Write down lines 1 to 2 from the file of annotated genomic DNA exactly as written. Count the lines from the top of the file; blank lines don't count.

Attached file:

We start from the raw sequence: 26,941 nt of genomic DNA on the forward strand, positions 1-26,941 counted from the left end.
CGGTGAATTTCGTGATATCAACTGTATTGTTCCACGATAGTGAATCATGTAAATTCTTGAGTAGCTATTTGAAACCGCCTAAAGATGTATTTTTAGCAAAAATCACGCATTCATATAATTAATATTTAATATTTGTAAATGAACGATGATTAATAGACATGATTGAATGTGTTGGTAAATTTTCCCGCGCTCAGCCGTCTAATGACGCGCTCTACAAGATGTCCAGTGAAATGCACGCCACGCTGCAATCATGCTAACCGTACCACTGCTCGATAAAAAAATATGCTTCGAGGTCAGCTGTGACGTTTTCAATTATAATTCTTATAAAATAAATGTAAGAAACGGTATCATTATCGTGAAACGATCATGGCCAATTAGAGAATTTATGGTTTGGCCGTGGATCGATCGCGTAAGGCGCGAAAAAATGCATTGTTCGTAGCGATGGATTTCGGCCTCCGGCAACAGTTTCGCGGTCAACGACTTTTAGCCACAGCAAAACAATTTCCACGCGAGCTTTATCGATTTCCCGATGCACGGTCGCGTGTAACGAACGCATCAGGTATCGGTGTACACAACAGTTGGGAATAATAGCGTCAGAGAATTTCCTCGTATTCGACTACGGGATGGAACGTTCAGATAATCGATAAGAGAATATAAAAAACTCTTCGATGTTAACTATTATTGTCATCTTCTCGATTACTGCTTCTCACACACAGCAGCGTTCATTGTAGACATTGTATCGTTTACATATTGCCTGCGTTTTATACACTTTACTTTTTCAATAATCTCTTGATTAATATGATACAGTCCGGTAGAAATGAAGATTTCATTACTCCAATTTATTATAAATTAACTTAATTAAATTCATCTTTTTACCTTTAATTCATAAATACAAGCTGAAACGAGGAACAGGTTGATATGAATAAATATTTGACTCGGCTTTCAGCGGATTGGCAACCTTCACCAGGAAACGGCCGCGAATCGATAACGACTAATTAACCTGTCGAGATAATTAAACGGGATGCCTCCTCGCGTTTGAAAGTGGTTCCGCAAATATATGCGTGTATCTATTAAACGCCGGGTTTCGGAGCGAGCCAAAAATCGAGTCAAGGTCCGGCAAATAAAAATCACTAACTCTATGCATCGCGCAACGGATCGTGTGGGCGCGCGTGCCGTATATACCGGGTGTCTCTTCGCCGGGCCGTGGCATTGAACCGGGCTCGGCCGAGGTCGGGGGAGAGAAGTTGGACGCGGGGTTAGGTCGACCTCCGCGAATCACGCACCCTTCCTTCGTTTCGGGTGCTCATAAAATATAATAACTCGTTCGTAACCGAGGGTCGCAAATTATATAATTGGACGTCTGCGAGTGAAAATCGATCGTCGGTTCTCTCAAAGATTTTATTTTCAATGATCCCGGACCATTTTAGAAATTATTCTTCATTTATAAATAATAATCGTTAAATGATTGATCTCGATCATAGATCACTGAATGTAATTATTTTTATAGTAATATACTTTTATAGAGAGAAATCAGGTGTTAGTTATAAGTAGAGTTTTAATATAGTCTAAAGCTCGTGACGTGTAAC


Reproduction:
We start from the raw sequence: 26,941 nt of genomic DNA on the forward strand, positions 1-26,941 counted from the left end.
CGGTGAATTTCGTGATATCAACTGTATTGTTCCACGATAGTGAATCATGTAAATTCTTGAGTAGCTATTTGAAACCGCCTAAAGATGTATTTTTAGCAAAAATCACGCATTCATATAATTAATATTTAATATTTGTAAATGAACGATGATTAATAGACATGATTGAATGTGTTGGTAAATTTTCCCGCGCTCAGCCGTCTAATGACGCGCTCTACAAGATGTCCAGTGAAATGCACGCCACGCTGCAATCATGCTAACCGTACCACTGCTCGATAAAAAAATATGCTTCGAGGTCAGCTGTGACGTTTTCAATTATAATTCTTATAAAATAAATGTAAGAAACGGTATCATTATCGTGAAACGATCATGGCCAATTAGAGAATTTATGGTTTGGCCGTGGATCGATCGCGTAAGGCGCGAAAAAATGCATTGTTCGTAGCGATGGATTTCGGCCTCCGGCAACAGTTTCGCGGTCAACGACTTTTAGCCACAGCAAAACAATTTCCACGCGAGCTTTATCGATTTCCCGATGCACGGTCGCGTGTAACGAACGCATCAGGTATCGGTGTACACAACAGTTGGGAATAATAGCGTCAGAGAATTTCCTCGTATTCGACTACGGGATGGAACGTTCAGATAATCGATAAGAGAATATAAAAAACTCTTCGATGTTAACTATTATTGTCATCTTCTCGATTACTGCTTCTCACACACAGCAGCGTTCATTGTAGACATTGTATCGTTTACATATTGCCTGCGTTTTATACACTTTACTTTTTCAATAATCTCTTGATTAATATGATACAGTCCGGTAGAAATGAAGATTTCATTACTCCAATTTATTATAAATTAACTTAATTAAATTCATCTTTTTACCTTTAATTCATAAATACAAGCTGAAACGAGGAACAGGTTGATATGAATAAATATTTGACTCGGCTTTCAGCGGATTGGCAACCTTCACCAGGAAACGGCCGCGAATCGATAACGACTAATTAACCTGTCGAGATAATTAAACGGGATGCCTCCTCGCGTTTGAAAGTGGTTCCGCAAATATATGCGTGTATCTATTAAACGCCGGGTTTCGGAGCGAGCCAAAAATCGAGTCAAGGTCCGGCAAATAAAAATCACTAACTCTATGCATCGCGCAACGGATCGTGTGGGCGCGCGTGCCGTATATACCGGGTGTCTCTTCGCCGGGCCGTGGCATTGAACCGGGCTCGGCCGAGGTCGGGGGAGAGAAGTTGGACGCGGGGTTAGGTCGACCTCCGCGAATCACGCACCCTTCCTTCGTTTCGGGTGCTCATAAAATATAATAACTCGTTCGTAACCGAGGGTCGCAAATTATATAATTGGACGTCTGCGAGTGAAAATCGATCGTCGGTTCTCTCAAAGATTTTATTTTCAATGATCCCGGACCATTTTAGAAATTATTCTTCATTTATAAATAATAATCGTTAAATGATTGATCTCGATCATAGATCACTGAATGTAATTATTTTTATAGTAATATACTTTTATAGAGAGAAATCAGGTGTTAGTTATAAGTAGAGTTTTAATATAGTCTAAAGCTCGTGACGTGTAAC